National security in the Philippines under Duterte: pragmatic partnerships beyond the noise
20 Jun 2018|

In May 2016, Rodrigo Duterte, the long-term mayor of Davao City, won a resounding victory in the Philippines national presidential election. He has since set in train a highly populist agenda that has seen internal security and stability as the main priority of his tenure.

My new report for ASPI—National security in the Philippines under Duterte: Shooting from the hip or pragmatic partnerships beyond the noise?—released today, looks at how Duterte has gone about securing his internal objectives and diversifying and rebalancing the country’s external alignments.

On assuming the presidency, Duterte ordered the army to prioritise the neutralisation of the Islamic State–affiliated Abu Sayyaf Group (ASG) within a year, reiterating that mandate in the wake of the protracted 2017 Marawi crisis. He flooded the south with thousands of troops, requested the deployment of an additional 20,000 soldiers to safeguard areas where there were continuing threats, and declared an extended state of martial law across Mindanao.

These measures have been relatively successful. More than 350 militants were eliminated in 2017, and their ability to operate out of traditional strongholds in the south has been effectively degraded.

Duterte also sought to capitalise on ties he’d made with the left when he was mayor to bring an end to the protracted insurgency of the New People’s Army (NPA). His approach was conciliatory, and he quickly entered into four rounds of peace talks with the rebel movement.

Despite that promising start, little progress has been made in concluding a final deal. In November 2017, Duterte formally terminated all talks with the NPA. That was seen as an ominous development, possibly presaging the wholesale abandonment of the peace process. However, in April 2018, the president directed his cabinet to resume negotiations with the communist movement. How this will play out in terms of sealing a lasting settlement remains to be seen.

In March 2016, a surge of high-profile hijackings hit the tri-border area (TBA) between the Philippines, Indonesia and Malaysia in the Sulu and Celebes seas. Although no party has explicitly taken responsibility for the attacks, most commentators believe criminal elements within the ASG were the main culprits. Duterte mobilised specialist units from the army to destroy the group’s strongholds in Sulu and deployed the coast guard to intercept suspected pirate vessels. He also moved to collaborate with Indonesia and Malaysia in instituting a trilateral regime of maritime domain awareness in the TBA.

This combined unilateral and collective approach has resulted in a significant drop in attacks in the TBA. That said, there’s little room for complacency. The resilience of the ASG, combined with the size and archipelagic nature of the area to be monitored, means that the TBA will remain a potential maritime crime hotspot for the foreseeable future.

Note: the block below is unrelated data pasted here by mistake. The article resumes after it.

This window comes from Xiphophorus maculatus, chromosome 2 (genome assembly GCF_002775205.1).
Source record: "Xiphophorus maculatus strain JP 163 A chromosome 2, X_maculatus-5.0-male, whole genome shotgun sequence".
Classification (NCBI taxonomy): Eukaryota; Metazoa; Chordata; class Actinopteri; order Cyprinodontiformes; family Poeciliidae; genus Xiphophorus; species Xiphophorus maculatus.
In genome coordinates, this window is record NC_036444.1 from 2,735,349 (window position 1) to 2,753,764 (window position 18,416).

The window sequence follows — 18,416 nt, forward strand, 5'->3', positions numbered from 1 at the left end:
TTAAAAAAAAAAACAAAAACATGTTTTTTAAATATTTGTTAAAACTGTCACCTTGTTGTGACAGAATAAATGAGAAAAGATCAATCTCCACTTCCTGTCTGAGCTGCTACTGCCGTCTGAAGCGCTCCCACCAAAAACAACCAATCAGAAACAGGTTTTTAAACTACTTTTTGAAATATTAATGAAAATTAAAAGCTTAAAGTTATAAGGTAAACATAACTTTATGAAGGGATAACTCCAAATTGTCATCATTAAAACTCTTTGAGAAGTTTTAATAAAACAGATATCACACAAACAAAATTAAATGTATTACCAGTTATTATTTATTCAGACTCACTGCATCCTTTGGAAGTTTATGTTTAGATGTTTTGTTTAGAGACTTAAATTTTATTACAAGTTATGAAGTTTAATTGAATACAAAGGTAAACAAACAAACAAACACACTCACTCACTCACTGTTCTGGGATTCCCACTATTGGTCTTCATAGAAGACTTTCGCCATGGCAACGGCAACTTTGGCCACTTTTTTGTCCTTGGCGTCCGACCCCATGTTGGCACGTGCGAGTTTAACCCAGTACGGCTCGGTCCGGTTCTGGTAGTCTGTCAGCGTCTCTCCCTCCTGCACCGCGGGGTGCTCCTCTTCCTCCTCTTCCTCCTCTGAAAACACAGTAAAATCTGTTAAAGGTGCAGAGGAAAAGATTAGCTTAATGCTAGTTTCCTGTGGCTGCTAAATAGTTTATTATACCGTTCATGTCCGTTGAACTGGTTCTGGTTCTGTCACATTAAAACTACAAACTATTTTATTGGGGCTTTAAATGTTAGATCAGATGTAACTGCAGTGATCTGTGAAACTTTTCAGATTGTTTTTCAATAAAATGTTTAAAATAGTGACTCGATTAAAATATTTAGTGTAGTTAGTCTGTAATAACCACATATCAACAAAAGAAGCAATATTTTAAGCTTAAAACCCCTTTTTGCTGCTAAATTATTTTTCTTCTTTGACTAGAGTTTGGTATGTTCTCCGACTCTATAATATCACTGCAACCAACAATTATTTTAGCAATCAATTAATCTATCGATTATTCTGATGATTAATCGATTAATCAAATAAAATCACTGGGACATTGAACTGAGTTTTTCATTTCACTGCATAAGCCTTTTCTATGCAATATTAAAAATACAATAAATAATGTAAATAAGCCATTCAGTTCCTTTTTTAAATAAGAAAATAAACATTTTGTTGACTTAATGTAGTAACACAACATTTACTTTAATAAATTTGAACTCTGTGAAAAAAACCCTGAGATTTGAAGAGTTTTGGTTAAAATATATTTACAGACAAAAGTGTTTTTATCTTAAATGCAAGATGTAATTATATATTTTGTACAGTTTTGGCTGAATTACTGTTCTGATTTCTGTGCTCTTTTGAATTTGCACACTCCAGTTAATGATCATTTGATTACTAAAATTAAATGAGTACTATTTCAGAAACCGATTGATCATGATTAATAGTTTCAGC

On the domestic front, one of Duterte’s main election pledges was to initiate an aggressive response to the Philippines’ growing drug problem. Not only did he promise that 100,000 dealers, addicts and traffickers would be eliminated, he also offered bonuses to the police for every criminal body they delivered. By the end of 2017, 4,000 had died at the hands of law enforcement and another 8,000 had been murdered by unknown assailants.

The global community has reacted with alarm at these figures and the apparent impunity with which the drug war is being conducted in the Philippines. In February 2018, the International Criminal Court  opened a preliminary judicial inquiry into whether Manila’s policies warranted a full investigation of known human rights abuses.

Certainly, there are grounds to question the morality and utility of Duterte’s drug war. However, it’s important to note that his administration’s counter-narcotics strategy includes more nuanced strands of demand reduction and rehabilitation support. These underreported initiatives reflect a somewhat more coherent approach to dealing with the illicit drug trade and are more in line with the policies of governments in the West.

Duterte’s foreign policy has focused on configuring the Philippines’ external relations to maximise the time and space he has to pursue his domestic security priorities. To that end, he has embarked on two parallel courses of action. The first is resolving outstanding disputes with Beijing in the South China Sea in an effort to remove what was a key source of international distraction during the Aquino presidency. The second is adopting an ‘independent’ foreign policy that lessens the Philippines’ dependence on the United States while improving relations with China and other non-traditional partners such as Russia.

Despite this seemingly revolutionary stance on foreign affairs, it’s clear that his administration continues to view Washington—rather than Beijing or Moscow—as the ultimate security guarantor in Southeast Asia. Nearly two years into the Duterte presidency, there’s considerable continuity in American–Filipino relations. All the treaty foundations of the bilateral alliance remain intact. The two countries continue to conduct regular joint training exercises. And while some military engagements have been cancelled, new ones have been initiated in their place.

Rather than adopting an independent foreign policy, Manila appears to be moving more towards an ‘interdependent’ stance in its external relations, maintaining relationships with traditional partners (the US) while seeking to diversify ties with new powers (China and Russia). Although that may not have been Duterte’s original intent, it’s largely consistent with the postures of past presidents and is certainly the approach that would seem best for the Philippines’ national security today.